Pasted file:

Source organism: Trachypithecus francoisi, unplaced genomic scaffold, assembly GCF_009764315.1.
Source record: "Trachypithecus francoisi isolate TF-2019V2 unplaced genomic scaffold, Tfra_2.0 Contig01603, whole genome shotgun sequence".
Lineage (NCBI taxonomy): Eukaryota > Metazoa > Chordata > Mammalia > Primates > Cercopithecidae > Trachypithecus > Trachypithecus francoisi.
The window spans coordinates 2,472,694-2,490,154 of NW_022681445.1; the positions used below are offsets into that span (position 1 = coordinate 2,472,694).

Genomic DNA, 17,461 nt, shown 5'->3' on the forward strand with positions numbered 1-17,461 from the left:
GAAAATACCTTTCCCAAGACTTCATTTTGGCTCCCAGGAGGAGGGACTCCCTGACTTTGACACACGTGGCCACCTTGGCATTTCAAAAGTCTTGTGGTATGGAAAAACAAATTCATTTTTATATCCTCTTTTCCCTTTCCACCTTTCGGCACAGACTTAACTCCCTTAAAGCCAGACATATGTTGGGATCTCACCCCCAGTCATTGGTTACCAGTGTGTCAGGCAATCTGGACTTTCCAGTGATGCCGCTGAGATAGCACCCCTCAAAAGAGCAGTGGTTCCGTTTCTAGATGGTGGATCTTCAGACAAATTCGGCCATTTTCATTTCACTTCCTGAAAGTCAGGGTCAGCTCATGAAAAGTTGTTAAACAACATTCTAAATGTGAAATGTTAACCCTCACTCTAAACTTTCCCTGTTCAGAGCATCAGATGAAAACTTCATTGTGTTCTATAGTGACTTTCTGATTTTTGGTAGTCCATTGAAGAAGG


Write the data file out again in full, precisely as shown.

Source organism: Trachypithecus francoisi, unplaced genomic scaffold, assembly GCF_009764315.1.
Source record: "Trachypithecus francoisi isolate TF-2019V2 unplaced genomic scaffold, Tfra_2.0 Contig01603, whole genome shotgun sequence".
Lineage (NCBI taxonomy): Eukaryota > Metazoa > Chordata > Mammalia > Primates > Cercopithecidae > Trachypithecus > Trachypithecus francoisi.
The window spans coordinates 2,472,694-2,490,154 of NW_022681445.1; the positions used below are offsets into that span (position 1 = coordinate 2,472,694).

Genomic DNA, 17,461 nt, shown 5'->3' on the forward strand with positions numbered 1-17,461 from the left:
GAAAATACCTTTCCCAAGACTTCATTTTGGCTCCCAGGAGGAGGGACTCCCTGACTTTGACACACGTGGCCACCTTGGCATTTCAAAAGTCTTGTGGTATGGAAAAACAAATTCATTTTTATATCCTCTTTTCCCTTTCCACCTTTCGGCACAGACTTAACTCCCTTAAAGCCAGACATATGTTGGGATCTCACCCCCAGTCATTGGTTACCAGTGTGTCAGGCAATCTGGACTTTCCAGTGATGCCGCTGAGATAGCACCCCTCAAAAGAGCAGTGGTTCCGTTTCTAGATGGTGGATCTTCAGACAAATTCGGCCATTTTCATTTCACTTCCTGAAAGTCAGGGTCAGCTCATGAAAAGTTGTTAAACAACATTCTAAATGTGAAATGTTAACCCTCACTCTAAACTTTCCCTGTTCAGAGCATCAGATGAAAACTTCATTGTGTTCTATAGTGACTTTCTGATTTTTGGTAGTCCATTGAAGAAGG